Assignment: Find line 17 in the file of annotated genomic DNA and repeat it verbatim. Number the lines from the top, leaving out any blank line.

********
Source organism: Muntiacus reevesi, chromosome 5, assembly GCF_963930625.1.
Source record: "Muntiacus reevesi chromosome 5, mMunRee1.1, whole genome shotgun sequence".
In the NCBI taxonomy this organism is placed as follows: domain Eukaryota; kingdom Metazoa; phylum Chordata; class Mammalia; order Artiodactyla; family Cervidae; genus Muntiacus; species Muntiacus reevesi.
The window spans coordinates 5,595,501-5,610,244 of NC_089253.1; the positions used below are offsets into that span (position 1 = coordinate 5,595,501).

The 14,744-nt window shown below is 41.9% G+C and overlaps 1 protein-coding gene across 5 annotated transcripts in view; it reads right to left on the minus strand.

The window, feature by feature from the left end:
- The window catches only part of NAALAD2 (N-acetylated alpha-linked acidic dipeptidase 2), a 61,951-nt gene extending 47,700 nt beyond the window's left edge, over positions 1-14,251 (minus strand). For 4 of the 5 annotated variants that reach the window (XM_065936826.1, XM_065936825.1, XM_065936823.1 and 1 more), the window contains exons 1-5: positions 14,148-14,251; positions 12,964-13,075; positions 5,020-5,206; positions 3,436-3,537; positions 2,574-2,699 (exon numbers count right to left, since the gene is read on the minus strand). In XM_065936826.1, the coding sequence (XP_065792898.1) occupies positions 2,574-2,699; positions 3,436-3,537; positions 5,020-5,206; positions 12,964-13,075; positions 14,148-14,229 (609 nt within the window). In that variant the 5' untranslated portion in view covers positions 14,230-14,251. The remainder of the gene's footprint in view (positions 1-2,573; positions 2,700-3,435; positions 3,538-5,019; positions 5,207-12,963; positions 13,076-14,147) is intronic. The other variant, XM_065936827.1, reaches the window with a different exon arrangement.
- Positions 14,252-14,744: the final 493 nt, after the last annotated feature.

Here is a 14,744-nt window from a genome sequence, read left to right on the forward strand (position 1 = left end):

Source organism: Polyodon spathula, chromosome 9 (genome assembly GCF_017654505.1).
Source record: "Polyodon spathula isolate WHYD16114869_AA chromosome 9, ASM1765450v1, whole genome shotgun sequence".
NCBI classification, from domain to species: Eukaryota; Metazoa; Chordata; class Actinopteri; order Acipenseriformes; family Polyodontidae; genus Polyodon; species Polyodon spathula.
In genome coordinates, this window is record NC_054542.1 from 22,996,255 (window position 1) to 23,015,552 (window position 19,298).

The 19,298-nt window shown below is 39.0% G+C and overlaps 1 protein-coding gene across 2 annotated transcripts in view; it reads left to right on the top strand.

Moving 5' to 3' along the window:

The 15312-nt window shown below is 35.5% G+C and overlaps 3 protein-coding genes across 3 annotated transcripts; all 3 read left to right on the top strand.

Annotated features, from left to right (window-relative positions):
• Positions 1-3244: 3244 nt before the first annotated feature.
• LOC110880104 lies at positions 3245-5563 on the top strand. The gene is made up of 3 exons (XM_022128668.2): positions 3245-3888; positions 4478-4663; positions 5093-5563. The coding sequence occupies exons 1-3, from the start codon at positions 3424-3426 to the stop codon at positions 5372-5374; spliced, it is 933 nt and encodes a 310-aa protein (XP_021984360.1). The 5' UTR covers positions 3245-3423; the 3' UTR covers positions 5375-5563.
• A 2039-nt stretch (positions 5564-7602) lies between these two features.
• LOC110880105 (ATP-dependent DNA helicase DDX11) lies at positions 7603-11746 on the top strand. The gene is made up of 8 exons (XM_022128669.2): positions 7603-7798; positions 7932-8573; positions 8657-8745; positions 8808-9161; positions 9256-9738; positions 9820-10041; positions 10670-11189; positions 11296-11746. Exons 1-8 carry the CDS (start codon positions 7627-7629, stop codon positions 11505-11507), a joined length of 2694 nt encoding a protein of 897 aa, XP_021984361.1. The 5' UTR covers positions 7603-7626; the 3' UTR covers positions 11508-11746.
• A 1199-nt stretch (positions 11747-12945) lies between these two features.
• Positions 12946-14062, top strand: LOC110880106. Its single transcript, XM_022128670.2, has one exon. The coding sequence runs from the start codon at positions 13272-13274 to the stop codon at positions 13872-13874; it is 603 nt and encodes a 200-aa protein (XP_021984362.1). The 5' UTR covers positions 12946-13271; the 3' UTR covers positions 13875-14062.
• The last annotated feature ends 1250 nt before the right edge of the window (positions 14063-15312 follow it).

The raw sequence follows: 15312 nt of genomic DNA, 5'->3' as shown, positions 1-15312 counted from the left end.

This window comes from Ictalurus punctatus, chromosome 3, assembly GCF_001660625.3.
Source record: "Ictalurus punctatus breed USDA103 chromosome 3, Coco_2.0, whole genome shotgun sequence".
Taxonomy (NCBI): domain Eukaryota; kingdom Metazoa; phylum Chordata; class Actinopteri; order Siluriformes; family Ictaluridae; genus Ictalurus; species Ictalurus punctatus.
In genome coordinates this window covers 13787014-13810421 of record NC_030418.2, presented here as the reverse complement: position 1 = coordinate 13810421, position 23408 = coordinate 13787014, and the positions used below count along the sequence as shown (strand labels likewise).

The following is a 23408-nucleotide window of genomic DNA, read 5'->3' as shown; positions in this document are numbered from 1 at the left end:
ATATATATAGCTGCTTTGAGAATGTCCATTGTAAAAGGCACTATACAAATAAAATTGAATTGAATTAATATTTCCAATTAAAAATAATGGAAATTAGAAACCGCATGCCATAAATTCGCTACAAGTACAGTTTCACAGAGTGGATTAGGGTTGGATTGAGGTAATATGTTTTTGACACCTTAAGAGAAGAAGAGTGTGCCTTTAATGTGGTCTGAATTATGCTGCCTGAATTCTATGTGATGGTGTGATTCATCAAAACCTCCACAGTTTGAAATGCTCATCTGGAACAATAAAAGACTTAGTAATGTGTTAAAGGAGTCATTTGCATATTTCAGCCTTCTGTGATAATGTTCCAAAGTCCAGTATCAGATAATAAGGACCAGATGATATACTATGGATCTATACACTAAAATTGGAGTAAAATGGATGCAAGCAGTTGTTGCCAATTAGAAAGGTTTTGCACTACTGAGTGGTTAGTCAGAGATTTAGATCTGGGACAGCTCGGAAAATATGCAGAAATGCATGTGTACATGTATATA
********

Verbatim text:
Annotated features, from left to right (window-relative positions):